Seeley Swan Pathfinder -

By Betty Vanderwielen
Pathfinder 

SLE Students Experience Delayed Start

New at SLE

 

September 21, 2017

Betty Vanderwielen, Pathfinder

Seeley Lake Elementary School Superintendent Chris Stout isn't really moonlighting as a janitor. He's just taking his turn at cleaning the hallways using the new portable vacuum the school purchased to cut back on janitorial costs. Notice the HEPA filter units in the hallway. The hallways seemed to be the most smoke-filled areas in the school but teachers could move the units into their classrooms if needed.

SEELEY LAKE – Though Seeley Lake Elementary School (SLE) got off to a slow start, having canceled the first four days of school due to fire danger, students and teachers are back and plunging into the 2017-2018 season. Superintendent Chris Stout said changes in personnel and activities are minimal this year.

The only new teacher is music instructor Kristen Cottom. Cottom will be dividing her time among SLE, Swan Valley School and Seeley-Swan High School. New staff member Heather Mincey replaced Sally Johnson as Business Manager. Stout said he is also looking into the possibility of getting an art teacher on a part-time basis.

Stout noted that the SLE Online web page has been revamped and a Facebook page added to the school's online presence. Both will be used for posting announcements.

Facility updates include an upgrade to the boiler system and resurfacing of the school parking lot. In an effort to mitigate fire-caused, unhealthy air, 42 HEPA filters were purchased (half by SLE and half by Missoula County) and have been placed in classrooms and hallways.

Stout said, "I feel like they are having an impact."

Stout explained the units have an indicator light ranging from red to green and most of them are registering green most of the time. The gym has a large filter system which is fitted with a carbon filter. All school personnel also have access to the air quality read-outs so they can determine what level of activity is appropriate for students.

Money garnered from allowing the firefighting units to use the SLE facilities as the Incident Command Post, the field as a tenting area and also providing meals for the firefighting crew will be retained as a contingency fund to cover unexpected costs the school may experience.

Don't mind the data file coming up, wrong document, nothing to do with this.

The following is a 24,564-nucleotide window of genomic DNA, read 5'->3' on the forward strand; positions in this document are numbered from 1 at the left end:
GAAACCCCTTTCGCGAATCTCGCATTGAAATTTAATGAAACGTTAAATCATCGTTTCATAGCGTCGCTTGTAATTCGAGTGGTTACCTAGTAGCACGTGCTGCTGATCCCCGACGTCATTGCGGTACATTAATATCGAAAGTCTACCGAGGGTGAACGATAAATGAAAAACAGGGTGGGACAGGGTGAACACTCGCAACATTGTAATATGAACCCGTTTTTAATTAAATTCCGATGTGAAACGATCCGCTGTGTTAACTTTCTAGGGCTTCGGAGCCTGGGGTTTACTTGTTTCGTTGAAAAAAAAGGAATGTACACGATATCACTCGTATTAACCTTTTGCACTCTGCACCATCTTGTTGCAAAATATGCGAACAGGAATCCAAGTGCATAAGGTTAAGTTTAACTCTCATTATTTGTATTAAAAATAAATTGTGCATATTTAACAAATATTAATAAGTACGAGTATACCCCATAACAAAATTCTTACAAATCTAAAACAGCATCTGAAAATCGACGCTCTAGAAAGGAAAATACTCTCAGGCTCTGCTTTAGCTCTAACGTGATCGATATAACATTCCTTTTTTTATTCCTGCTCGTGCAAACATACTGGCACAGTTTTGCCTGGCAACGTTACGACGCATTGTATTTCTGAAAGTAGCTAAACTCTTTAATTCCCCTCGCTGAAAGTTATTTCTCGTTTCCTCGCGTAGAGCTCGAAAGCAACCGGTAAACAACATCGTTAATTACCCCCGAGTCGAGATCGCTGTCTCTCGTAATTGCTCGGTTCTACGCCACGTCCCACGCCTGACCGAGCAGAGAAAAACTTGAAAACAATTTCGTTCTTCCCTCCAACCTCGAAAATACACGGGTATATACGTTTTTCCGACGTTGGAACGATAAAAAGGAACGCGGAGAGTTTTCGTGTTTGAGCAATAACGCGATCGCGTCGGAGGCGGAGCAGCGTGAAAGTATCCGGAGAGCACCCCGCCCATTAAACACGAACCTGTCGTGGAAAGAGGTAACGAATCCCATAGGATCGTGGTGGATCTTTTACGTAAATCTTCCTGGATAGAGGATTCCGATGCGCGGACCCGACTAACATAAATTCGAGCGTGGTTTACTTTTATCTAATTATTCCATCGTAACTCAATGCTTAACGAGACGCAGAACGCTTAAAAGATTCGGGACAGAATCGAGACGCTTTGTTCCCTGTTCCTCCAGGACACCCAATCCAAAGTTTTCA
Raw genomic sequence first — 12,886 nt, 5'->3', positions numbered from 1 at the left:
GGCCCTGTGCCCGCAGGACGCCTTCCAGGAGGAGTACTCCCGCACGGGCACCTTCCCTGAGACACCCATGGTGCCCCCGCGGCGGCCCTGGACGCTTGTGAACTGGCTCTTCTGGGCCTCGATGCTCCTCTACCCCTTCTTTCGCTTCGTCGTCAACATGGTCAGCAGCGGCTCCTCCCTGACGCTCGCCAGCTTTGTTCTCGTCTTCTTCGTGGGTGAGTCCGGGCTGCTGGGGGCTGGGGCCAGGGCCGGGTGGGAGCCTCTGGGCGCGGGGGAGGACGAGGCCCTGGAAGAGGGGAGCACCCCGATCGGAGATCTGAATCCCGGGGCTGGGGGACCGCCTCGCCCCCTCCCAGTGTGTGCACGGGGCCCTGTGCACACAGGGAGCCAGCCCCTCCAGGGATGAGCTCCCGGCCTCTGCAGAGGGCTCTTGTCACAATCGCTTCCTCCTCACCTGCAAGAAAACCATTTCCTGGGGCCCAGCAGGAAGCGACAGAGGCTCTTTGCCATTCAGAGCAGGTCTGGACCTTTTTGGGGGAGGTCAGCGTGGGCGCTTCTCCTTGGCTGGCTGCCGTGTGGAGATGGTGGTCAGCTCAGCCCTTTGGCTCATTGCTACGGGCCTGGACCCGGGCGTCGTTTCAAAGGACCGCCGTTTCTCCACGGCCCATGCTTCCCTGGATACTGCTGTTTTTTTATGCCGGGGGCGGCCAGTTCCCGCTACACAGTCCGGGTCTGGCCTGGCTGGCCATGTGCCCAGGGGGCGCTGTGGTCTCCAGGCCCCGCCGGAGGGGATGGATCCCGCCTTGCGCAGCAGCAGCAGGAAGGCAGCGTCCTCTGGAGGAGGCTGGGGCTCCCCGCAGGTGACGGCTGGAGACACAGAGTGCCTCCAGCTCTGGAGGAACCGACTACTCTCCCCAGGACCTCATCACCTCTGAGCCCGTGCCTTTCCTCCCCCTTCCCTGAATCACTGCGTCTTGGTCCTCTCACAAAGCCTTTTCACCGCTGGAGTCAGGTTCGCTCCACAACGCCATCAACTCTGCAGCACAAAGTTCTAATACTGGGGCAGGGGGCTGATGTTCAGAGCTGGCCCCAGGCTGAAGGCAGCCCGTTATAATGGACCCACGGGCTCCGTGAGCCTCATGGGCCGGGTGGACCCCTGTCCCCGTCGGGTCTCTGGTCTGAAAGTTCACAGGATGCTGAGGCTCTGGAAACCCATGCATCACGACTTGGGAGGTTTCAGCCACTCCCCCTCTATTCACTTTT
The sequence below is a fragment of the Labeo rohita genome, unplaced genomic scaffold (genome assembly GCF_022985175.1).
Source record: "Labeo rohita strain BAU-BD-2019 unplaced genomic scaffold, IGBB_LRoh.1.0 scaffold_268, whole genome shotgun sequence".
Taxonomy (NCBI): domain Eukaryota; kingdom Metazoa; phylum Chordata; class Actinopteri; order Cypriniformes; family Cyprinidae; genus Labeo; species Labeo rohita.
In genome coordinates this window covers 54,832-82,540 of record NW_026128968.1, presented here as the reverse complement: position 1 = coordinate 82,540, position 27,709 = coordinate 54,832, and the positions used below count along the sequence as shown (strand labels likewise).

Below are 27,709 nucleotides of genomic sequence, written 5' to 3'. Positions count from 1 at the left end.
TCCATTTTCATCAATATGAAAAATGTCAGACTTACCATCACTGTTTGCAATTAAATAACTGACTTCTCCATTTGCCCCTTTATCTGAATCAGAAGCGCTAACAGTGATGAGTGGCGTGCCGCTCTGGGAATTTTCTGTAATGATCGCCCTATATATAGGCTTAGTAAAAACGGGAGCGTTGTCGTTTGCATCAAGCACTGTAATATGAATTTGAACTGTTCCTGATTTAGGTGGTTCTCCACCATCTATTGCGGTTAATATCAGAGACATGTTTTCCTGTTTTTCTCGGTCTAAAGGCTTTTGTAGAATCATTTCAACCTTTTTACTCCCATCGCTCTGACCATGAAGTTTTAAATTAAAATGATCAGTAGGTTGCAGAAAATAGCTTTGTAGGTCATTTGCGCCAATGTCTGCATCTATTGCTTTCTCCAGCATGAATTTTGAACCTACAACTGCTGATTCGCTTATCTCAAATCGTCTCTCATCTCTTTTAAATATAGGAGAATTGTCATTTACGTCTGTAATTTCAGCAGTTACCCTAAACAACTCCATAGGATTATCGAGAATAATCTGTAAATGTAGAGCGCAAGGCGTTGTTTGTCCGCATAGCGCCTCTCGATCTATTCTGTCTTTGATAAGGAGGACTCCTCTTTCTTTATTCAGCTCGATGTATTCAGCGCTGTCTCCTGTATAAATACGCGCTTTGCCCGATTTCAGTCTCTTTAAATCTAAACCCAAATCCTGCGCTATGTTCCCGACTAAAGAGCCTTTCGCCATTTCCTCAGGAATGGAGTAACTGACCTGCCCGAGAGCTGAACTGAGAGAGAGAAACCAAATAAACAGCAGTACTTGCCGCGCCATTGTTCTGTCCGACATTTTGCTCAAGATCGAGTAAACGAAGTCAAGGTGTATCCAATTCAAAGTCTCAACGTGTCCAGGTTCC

Cost saving measures included discontinuing the SLE Outside store lease. Stout said rental of skis, kayaks, paddle boards and other equipment, formerly handled through the store, will now be handled through the school. Other inventory will eventually be sold through online e-commerce in a way which will involve the students, though nothing definite has been worked out yet.

Another cost-saving measure involved buying a portable backpack vacuum cleaner and scaling down the janitorial services that had previously been contracted out. Staff, students and even Stout will share the vacuuming duties.

Betty Vanderwielen, Pathfinder

Machines chunking up the old pavement in preparation for resurfacing the SLE parking lot.

Extracurricular activities are already gearing up. Volleyball and football teams are practicing for upcoming games. The Glacier National Park camping trip, which traditionally ushers the seventh-grade students into the middle school experience, was postponed because of the fire but will take place Oct. 4-6. Later in the year, middle school students will be taking their biennial spring trip to Washington, D. C. The 21st Century Community Learning Center grant will again support a smorgasbord of enrichment classes throughout the year. Stout also mentioned that Backpacking 101 is being offered as an elective for fourth, fifth and sixth graders. The course will culminate in an overnight trip in the Mission Mountains.

As to the four days missing from the beginning of the school year, Stout said the students will make them up, adding them to the end of the school year.

 

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